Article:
Is that the measure of a man these days? Who decides a person’s rate of productivity? How is this measured? We are human beings with thoughts and feelings, hopes and fears, we aren’t fucking robots! By arguing that a person should somehow be paid less than the legal minimum you are reducing the entire worth of a person to a risible pittance. £2 an hour anywhere else would get you laughed out of town, even the Jobcentre couldn’t compel you (though I’m sure they’d try) to work for that amount precisely because it’s below the legal minimum; it’s an employer openly and obviously trying it on.

But if you’re different; if you have a psychology or a physiology that’s different, then it’s acceptable not only to offer such a demeaning sum but to criticise you if you don’t jump at the chance. Look, here’s a pair of shiny round coins for you, don’t you want to have them? Wouldn’t your life, all that encompasses you as a living breathing being, be entirely the richer for it? All you have to do is sweep the floor, lick some envelopes or press some buttons (because fuck me if I’m going to stoop to doing the dirty work my business requires to function when I can pay someone as little as possible to do it for me). Why would you refuse?

How utterly and completely degrading is that? But the propaganda is in full flow: it’s better to have these people doing skivvy work (because that’s all they are good for isn’t it!) than sitting at home ‘festering’. Again it’s the assumption that the only activity of any worth in society, of any worth to the life experience of a human, is in paid servitude to another. But even that isn’t taken seriously by those that propagate the notion otherwise the work available would be worthwhile and properly compensated. When the boss wants you to work for even the NMW, never mind £2 an hour, you know they don’t care about your well being!

But these poor folk can’t match the productivity of their ‘normal’ peers!

Who decides? Who says? If someone can do the job, why are you looking to pay them less for it than at least their colleagues? No one’s productivity will be exactly the same as another’s. If you think a disabled person can do the job then, by definition, you are agreeing they are worth at least the NMW for it. If you don’t think they can do the job (assuming you are being honest and not disablist) then don’t hire them – but don’t moan about people that can’t find work receiving benefits.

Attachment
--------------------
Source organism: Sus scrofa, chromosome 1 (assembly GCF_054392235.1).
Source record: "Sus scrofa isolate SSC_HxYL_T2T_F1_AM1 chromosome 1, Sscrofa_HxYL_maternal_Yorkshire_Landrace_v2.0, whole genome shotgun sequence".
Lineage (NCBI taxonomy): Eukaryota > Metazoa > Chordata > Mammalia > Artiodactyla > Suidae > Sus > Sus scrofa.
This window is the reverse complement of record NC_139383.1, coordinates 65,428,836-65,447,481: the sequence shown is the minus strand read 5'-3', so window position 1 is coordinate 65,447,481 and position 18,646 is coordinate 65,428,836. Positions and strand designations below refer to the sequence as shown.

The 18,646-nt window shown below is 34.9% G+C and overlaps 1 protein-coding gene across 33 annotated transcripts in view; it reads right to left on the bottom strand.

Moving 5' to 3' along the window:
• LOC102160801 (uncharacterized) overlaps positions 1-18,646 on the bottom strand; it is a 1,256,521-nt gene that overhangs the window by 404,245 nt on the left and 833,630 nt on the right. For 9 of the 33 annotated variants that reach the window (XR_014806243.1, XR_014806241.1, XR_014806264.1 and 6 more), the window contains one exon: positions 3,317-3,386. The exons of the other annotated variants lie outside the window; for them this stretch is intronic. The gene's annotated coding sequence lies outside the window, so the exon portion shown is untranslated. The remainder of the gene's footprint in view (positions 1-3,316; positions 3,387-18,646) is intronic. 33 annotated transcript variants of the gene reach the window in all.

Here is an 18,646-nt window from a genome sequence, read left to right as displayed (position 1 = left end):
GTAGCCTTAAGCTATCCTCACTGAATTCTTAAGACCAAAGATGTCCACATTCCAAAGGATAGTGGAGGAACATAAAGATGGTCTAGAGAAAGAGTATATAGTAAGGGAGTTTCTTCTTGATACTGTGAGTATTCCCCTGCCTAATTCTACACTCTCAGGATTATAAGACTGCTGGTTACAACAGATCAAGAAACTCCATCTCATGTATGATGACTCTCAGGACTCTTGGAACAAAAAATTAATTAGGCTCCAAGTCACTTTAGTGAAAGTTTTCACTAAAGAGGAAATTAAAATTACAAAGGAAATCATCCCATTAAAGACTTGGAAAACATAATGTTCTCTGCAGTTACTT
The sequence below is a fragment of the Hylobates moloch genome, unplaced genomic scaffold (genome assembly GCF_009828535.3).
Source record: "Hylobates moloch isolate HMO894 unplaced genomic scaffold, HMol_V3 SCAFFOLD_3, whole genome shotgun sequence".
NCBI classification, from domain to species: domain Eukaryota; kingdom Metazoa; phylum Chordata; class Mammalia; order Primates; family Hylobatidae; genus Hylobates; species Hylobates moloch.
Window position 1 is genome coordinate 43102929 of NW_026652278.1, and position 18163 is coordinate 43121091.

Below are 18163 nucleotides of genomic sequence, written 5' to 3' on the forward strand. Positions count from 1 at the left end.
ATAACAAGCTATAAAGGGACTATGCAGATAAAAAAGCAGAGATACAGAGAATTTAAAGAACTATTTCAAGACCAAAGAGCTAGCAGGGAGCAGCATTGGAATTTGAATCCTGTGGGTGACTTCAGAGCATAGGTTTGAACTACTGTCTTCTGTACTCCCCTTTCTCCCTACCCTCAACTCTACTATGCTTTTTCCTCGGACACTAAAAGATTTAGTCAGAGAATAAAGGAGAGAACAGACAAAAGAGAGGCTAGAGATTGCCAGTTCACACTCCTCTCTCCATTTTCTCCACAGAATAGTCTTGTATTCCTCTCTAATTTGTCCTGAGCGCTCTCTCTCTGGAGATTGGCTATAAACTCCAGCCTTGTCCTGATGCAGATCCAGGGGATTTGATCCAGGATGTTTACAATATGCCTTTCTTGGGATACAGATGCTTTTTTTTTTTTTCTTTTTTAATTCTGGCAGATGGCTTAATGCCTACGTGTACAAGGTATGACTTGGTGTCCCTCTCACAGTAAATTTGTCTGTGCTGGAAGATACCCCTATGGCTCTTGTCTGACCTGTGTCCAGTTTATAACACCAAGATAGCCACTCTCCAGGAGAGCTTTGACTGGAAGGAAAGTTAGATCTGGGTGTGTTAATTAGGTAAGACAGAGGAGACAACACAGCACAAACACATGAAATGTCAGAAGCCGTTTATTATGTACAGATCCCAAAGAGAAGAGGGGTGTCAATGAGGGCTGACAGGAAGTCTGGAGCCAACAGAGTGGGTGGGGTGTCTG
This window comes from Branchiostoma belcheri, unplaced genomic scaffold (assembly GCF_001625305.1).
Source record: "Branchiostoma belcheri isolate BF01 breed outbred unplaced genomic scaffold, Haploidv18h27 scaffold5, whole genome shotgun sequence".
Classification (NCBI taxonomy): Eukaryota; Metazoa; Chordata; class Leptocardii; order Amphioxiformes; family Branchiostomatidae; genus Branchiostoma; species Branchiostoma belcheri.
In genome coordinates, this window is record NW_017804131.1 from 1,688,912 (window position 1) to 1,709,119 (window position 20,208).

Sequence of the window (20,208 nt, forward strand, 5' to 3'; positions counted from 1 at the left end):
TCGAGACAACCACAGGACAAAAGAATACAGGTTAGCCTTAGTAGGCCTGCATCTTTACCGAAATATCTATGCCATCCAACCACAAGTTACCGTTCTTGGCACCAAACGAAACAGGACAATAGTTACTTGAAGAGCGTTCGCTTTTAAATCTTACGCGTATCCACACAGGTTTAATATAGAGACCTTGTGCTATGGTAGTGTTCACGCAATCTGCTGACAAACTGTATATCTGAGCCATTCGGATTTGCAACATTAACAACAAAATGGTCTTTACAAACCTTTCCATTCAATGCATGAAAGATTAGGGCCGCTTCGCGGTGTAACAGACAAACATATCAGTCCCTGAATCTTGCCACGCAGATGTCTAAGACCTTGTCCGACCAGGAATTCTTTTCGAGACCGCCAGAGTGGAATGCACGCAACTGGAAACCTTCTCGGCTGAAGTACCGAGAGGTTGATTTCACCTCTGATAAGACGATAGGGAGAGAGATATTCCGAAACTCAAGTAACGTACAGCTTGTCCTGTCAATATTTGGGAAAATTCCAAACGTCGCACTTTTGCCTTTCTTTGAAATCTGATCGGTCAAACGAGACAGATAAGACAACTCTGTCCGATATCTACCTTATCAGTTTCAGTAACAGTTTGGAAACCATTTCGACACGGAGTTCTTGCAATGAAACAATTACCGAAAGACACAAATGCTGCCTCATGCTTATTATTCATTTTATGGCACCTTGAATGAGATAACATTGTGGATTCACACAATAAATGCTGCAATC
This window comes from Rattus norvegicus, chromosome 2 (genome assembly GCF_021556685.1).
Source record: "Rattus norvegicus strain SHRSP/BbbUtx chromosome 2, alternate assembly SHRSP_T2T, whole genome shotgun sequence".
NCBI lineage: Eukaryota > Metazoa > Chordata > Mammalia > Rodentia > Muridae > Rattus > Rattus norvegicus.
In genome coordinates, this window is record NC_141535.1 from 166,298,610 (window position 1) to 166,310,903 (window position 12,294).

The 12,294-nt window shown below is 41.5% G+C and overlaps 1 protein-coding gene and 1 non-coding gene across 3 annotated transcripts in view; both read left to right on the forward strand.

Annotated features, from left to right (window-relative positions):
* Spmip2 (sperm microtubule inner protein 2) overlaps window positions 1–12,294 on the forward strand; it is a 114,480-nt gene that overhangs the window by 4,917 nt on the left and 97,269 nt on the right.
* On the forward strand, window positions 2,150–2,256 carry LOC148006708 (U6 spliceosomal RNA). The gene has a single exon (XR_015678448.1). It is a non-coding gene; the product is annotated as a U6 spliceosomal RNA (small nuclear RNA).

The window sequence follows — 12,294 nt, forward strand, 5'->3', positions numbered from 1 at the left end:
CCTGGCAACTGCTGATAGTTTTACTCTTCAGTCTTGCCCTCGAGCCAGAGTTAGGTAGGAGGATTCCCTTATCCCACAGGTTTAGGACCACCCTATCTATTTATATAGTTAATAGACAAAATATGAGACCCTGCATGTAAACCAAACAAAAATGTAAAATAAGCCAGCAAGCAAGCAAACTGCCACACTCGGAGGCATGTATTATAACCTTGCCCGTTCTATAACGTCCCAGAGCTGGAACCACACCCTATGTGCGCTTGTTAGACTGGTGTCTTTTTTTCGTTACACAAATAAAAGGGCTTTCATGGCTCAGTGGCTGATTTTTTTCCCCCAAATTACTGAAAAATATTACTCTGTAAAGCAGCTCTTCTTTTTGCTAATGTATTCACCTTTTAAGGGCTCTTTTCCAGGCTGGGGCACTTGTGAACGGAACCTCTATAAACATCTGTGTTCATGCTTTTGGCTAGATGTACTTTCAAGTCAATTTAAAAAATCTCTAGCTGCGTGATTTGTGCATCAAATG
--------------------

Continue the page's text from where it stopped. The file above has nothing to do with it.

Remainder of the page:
The only barrier to work for disabled people in 2014 is the attitude of employers. At the very least are there not grants and funds available to help deal with equipping the workplace to make it accessible, etc? Aren’t such schemes the mark of an evolved civilised society? Or is it too much hassle (even though making those adaptations is giving work to someone) for lazy employers – the kind that can’t be bothered to dot the I’s and cross the T’s and want to pay someone (as little as possible) to do that for them while wiping their arses.

As ever this attitude isn’t challenged: the Tories pander to big business and the boss class in society while condemning anyone else when they perceive similar demands are being made. It’s ok to subsidise the wage bill of employers, but not to pay people enough to live on when they can’t find work (keeping them desperate enough to accept the shrinking standard of pay and conditions on offer, of course).

So the attitude seems to be that disabled people will find it hard to get work – unless we offer it to them, but we aren’t prepared to do that unless we are allowed to pay them £2/hour and everyone else, including our rivals in business, make up the rest. If this isn’t the sort of attitude that the Tories abhor, when they perceive it (i.e. create straw men) in the unemployed, then I don’t know what is.

Work is not the be all and end all of human existence. If you want people to make a positive contribution in their lives then give them the means to do so. People that can’t work or can’t find work should be given a decent standard of living, no question asked. They should not be punished by a system frightened that, if they give ‘free money’ they will turn into fat skivers addicted to beer and TV; they should not be victimised by the prejudice of those that have the power to change things. Who knows, with the right support such people might be able to make their own way forward and become self sufficient.

But that’s not what capitalism wants: it wants a compliant, fearful, labour force, willing to believe they are the authors of their own misfortune. This pool is then ready and willing to fight each other for the scraps the masters throw from their banquet table of plenty, like starving dogs. They don’t want people with knowledge and power because then who would choose to work for £2/hour in the gulags of tax dodgers.